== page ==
You know T Bone, he’s the fucking man. What?! Fuck off, of course you know T Bone. Dude’s got 13 Grammy’s slung somewhere in his garage, probably next to a gargoyle-turned-BBQ set. He set up the soundtracks, “O Brother, Where Are Thou?”, “Walk the Line”, “The Big Lebowski”, and that first bad ass season of “True Detective”. If there’s a soundtrack that feels like dirt but touches heaven, that’s T Bone. The dude oozes Texas-psychedelia. If you have a scene where a wrinkled old whore spits in your palm, takes a hard drag of a home-packed cigarette, adds that ash to the gob, and stirs that shit with the tip of her painted nail in order to tell your fortune, T Bone better be providing that soundtrack. His style is so thick and heavy it’s one of the main fucking characters. Take away the music from any of those three movies mentioned above and the art of them falls apart. The music is their goddamn glue. This guy not only re-popularized Roy Orbison, he also started the careers of Sam Phillips, Counting Crows, and Gillian Welch. His kingdom sits between Tom Waits and David Lynch. And he rules that shit like a man that learned to possess the devil and won’t let the motherfucker go, no matter how much that dirty red bitch begs. Like I said, you know T Bone. He’s the fucking man.
T Bone hasn’t made music under his name for eleven years. He’s now decided to make a trilogy. This is part one of that motherfucker. Alongside the keyboardist Keefus Ciancia and drummer Jay Bellerose, T. Bone speaks/sings lyrical incantations on top of morphined percussion and chords that move like fog through a forgotten dream. T Bone uses a lot of biblical allusions in these lyrics. Time to dust off that old testament. T Bone doesn’t use this imagery like some gaudy television preacher, he uses it like a gravel-voiced laicized priest turned to drink and monologuing about Camus’s Sisyphus as he cradles a loaded side-by-side 12 gauge like an injured kitten.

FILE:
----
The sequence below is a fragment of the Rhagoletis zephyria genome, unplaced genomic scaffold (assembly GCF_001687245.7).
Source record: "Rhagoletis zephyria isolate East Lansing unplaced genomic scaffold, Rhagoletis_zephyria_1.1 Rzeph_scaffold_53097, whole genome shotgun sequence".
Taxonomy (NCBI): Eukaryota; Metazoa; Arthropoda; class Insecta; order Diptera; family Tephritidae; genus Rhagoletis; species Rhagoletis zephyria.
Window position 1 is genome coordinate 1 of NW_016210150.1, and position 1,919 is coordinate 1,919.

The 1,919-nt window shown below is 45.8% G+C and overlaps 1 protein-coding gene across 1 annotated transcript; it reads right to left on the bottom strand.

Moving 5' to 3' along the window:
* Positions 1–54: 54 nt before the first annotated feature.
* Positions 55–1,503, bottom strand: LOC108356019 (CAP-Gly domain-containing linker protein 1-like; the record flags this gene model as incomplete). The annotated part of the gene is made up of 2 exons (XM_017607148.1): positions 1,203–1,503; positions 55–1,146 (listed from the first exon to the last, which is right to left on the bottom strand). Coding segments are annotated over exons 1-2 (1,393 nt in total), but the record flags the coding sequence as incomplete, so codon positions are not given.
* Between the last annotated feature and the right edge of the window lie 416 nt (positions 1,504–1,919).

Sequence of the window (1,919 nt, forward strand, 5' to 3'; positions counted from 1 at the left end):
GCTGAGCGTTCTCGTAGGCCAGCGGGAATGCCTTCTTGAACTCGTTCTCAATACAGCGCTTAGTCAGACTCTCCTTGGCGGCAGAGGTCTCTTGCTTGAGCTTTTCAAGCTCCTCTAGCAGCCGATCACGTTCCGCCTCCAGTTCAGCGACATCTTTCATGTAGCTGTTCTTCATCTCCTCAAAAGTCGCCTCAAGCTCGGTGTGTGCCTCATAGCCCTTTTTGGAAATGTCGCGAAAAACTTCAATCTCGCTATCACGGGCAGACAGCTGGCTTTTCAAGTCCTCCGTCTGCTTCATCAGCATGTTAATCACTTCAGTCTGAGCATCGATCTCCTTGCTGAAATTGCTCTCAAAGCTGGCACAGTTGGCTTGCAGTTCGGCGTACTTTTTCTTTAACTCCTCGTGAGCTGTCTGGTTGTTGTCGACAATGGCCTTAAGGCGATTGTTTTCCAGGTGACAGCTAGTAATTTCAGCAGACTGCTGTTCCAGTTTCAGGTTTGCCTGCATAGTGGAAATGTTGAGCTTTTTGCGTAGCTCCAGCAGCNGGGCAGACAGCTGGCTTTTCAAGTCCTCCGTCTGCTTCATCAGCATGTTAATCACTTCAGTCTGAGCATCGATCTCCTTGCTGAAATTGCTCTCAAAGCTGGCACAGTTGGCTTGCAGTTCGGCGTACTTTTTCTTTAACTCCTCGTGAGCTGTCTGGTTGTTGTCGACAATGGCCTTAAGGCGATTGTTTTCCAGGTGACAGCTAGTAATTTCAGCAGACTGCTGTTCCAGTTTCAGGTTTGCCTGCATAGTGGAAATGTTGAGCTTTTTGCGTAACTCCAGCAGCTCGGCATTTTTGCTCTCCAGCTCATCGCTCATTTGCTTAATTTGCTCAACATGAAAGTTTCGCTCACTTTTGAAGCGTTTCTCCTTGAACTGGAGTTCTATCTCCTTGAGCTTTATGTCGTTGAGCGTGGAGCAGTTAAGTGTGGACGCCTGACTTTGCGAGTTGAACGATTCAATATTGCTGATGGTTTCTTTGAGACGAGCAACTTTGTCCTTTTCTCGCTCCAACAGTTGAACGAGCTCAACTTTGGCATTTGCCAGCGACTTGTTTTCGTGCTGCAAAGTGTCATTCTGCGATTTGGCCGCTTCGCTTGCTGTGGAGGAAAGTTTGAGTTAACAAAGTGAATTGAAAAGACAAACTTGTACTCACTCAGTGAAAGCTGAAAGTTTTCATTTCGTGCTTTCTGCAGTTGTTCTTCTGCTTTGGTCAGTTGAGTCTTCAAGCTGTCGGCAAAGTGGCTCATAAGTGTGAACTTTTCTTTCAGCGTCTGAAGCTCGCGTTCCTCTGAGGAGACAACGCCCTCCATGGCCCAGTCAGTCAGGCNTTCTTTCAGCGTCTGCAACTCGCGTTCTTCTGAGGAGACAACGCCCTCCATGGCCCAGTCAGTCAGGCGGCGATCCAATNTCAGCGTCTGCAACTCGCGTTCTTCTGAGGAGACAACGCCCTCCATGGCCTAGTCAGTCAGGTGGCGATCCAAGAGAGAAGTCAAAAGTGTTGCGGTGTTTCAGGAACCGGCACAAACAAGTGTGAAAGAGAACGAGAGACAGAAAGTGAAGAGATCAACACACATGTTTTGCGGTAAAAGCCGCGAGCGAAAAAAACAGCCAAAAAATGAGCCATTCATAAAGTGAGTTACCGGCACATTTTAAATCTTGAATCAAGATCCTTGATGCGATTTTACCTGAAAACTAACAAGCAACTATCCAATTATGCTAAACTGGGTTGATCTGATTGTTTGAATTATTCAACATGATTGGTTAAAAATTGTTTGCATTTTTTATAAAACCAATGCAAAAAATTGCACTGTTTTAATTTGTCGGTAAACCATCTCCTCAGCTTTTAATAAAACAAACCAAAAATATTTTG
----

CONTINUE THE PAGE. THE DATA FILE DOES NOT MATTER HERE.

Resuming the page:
The album’s called “The Invisible Light” because T. S. Eliot refers to divinity like that in the poem “Choruses From ‘The Rock’”. These lyrics are a part of a 5000-line poem that T Bone continues to write every day at the crack of 4 a.m., the witching hour. The man is an institution to what music has become. I’ve had this album on loop all day. I’m a fucking addict. Each time it comes back on, I pick up more of its message. The layers run deep. Lines like, “I had thought the world would have been further along by now’, and themes of disillusionment with the modern world run throughout it like roots of a poisoned tree. It doesn’t preach. It doesn’t yell. It smiles like a nefarious masochist slowly plunging a knife another quarter inch deeper. At the heart of this album is a dark optimism. This is a grimy, dirty, drug-fuelled, nightmarish, sex dream of an album and each black drop is better than the last.